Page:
City College of San Francisco Judo Club

The Basics

  • Judo Etiquette
  • How to tie your Obi (Belt) and folding your gi
  • Ukemi: Basic Falling Techniques


Categories of waza judo:

  • Nage-waza (throwing techniques)
  • Katame-waza (grappling techniques)
  • Atemi-waza (striking techniques).

Judo is most known for nage-waza and katame-waza.


Judo practitioners typically devote a portion of each practice session to ukemi (break-falls), in order that nage-waza can be practiced without significant risk of injury.


Several distinct types of ukemi exist;

  • Ushiro ukemi (rear breakfalls)
  • Yoko ukemi (side breakfalls)
  • Zenpo kaiten ukemi (rolling breakfalls).


The person who performs a Waza is known as tori (literally "taker") and the person to whom it is performed is known as uke ( literally "receiver").


Nage waza (throwing techniques)

Nage waza include all techniques in which tori attempts to throw or trip uke, usually with the aim of placing uke on his back. Each technique has three distinct stages:


  • Kuzushi - the initial balance break
  • Tsukuri - the act of turning in and fitting into the throw
  • Kake - the execution and completion of the throw.


Nage waza are typically drilled by the use of uchi komi, repeated turning-in, taking the throw up to the point of kake.


Traditionally, nage waza are further categorized

  • Tachi-waza (standing techniques), throws that are performed with tori maintaining an upright position
  • Sutemi-waza (sacrifice techniques), throws in which tori sacrifices his upright position in order to throw uke.


Tachi-waza are further subdivided

  • Te-waza (hand techniques), in which tori predominantly uses his arms to throw uke
  • Koshi-waza (hip techniques) throws that predominantly use a lifting motion from the hips
  • Ashi-waza (foot and leg techniques), throws in which tori predominantly utilizes their legs


Katame-waza (grappling techniques)

  • Katame-waza is further categorised into osaekomi-waza (holding techniques), in which tori traps and pins uke on their back on the floor
  • Shime-waza (strangulation techniques), in which tori attempts to force a submission by choking or strangling uke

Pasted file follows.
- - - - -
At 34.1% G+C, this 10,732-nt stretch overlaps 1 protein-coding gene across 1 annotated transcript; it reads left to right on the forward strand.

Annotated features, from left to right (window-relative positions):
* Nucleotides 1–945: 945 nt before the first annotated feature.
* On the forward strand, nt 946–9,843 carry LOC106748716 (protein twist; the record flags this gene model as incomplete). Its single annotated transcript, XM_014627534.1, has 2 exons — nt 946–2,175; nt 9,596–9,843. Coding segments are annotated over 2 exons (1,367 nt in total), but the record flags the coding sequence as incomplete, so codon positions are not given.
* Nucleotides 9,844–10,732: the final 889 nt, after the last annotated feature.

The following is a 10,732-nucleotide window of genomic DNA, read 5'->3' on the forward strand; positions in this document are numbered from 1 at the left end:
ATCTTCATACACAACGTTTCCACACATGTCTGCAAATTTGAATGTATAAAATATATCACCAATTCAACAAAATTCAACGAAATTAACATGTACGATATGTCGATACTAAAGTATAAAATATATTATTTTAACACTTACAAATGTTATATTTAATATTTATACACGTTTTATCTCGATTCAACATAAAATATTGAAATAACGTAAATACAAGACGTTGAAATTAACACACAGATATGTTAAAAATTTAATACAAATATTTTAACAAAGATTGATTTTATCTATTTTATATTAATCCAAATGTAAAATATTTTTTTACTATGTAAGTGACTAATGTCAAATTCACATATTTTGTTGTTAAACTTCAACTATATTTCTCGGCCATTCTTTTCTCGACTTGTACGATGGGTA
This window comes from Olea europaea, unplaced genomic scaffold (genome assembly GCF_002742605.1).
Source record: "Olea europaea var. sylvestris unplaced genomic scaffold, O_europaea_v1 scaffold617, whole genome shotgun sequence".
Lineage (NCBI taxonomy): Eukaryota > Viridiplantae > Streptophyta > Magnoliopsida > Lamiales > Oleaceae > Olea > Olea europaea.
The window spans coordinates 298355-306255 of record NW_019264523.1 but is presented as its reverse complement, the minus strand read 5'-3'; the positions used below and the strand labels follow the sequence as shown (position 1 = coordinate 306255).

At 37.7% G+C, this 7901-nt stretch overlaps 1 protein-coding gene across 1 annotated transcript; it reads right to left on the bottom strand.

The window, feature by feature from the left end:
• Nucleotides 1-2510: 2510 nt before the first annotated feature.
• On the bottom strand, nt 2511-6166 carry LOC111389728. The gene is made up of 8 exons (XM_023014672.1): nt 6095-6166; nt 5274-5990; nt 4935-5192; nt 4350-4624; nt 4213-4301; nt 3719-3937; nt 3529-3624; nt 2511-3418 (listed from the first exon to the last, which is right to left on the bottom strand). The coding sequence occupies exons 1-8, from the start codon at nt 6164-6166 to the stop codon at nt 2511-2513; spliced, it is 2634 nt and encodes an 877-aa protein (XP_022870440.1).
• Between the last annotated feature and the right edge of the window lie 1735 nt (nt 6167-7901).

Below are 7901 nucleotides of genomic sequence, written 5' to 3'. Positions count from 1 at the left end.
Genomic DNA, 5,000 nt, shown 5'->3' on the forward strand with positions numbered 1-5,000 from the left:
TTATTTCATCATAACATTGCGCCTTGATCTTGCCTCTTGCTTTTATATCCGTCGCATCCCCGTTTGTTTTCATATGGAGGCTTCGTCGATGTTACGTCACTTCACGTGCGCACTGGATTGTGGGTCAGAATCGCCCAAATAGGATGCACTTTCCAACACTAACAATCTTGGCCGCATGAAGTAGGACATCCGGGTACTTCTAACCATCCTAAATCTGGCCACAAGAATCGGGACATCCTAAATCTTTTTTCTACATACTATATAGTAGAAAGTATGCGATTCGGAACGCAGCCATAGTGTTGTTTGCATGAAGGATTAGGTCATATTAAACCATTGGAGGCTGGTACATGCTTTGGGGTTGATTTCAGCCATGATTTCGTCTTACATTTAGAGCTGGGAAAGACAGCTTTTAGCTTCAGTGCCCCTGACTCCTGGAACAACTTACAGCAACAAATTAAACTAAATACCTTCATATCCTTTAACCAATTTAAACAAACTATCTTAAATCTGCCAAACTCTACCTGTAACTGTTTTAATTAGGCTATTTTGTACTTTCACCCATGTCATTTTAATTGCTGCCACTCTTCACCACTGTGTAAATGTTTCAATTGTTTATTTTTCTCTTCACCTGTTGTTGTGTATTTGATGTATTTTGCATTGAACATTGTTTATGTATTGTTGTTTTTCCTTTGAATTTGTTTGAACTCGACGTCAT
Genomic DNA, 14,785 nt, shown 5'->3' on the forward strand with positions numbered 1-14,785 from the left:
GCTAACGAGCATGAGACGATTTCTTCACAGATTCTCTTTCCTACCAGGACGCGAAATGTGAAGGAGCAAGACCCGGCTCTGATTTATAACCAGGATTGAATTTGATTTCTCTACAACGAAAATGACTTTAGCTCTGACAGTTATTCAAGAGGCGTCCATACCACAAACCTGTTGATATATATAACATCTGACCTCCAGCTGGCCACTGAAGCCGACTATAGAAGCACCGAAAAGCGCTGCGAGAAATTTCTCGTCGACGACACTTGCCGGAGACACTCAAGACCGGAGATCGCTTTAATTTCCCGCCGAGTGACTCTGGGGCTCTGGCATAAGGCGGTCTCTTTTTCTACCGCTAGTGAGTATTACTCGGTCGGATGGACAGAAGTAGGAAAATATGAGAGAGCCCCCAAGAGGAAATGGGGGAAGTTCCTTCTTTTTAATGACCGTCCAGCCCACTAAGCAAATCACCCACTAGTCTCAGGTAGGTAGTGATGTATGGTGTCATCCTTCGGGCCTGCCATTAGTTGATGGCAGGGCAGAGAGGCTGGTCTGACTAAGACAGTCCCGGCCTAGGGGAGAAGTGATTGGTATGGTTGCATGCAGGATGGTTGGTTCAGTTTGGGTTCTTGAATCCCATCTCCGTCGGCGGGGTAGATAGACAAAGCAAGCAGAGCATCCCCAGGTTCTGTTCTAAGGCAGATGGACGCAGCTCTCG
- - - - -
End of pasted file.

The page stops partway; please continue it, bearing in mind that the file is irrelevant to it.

• Kansetsu-waza (joint techniques), in which tori attempts to submit uke by painful manipulation of their joints.


In competitive judo, Kansetsu-waza is currently limited to elbow joint manipulation.  Manipulation and locking of other joints can be found in various katas, such as Katame-no-kata and Kodokan goshin jutsu.


Randori (free practice)

Judo pedagogy emphasizes randori (literally "taking chaos", but meaning "free practice"). This term covers a variety of forms of practice, and the intensity at which it is carried out varies depending on intent and the level of expertise of the participants.

  • At one extreme, is a compliant style of randori, known as Yakusoku geiko (prearranged practice), in which neither participant offers resistance to their partner's attempts to throw.
  • Sute geiko (throw-away practice), in which an experienced judoka allows himself to be thrown by his less-experienced partner.


While hard randori is the cornerstone of judo, over-emphasis of the competitive aspect is seen as undesirable by traditionalists if the intent of the randori is to "win" rather than to learn.


Randori is usually limited to either tachi waza (standing techniques) or ne waza (ground work) and, when one partner is thrown in tachi waza randori, practice is resumed with both partners on their feet.


Kata (forms)

Kata (Forms) are pre-arranged patterns of techniques, they are all practiced with a partner.


Their purposes include illustrating the basic principles of judo, demonstrating the correct execution of a technique, teaching the philosophical tenets upon which judo is based, allowing for the practice of techniques that are not allowed in randori, and to preserve ancient techniques that are historically important but are no longer used in contemporary judo.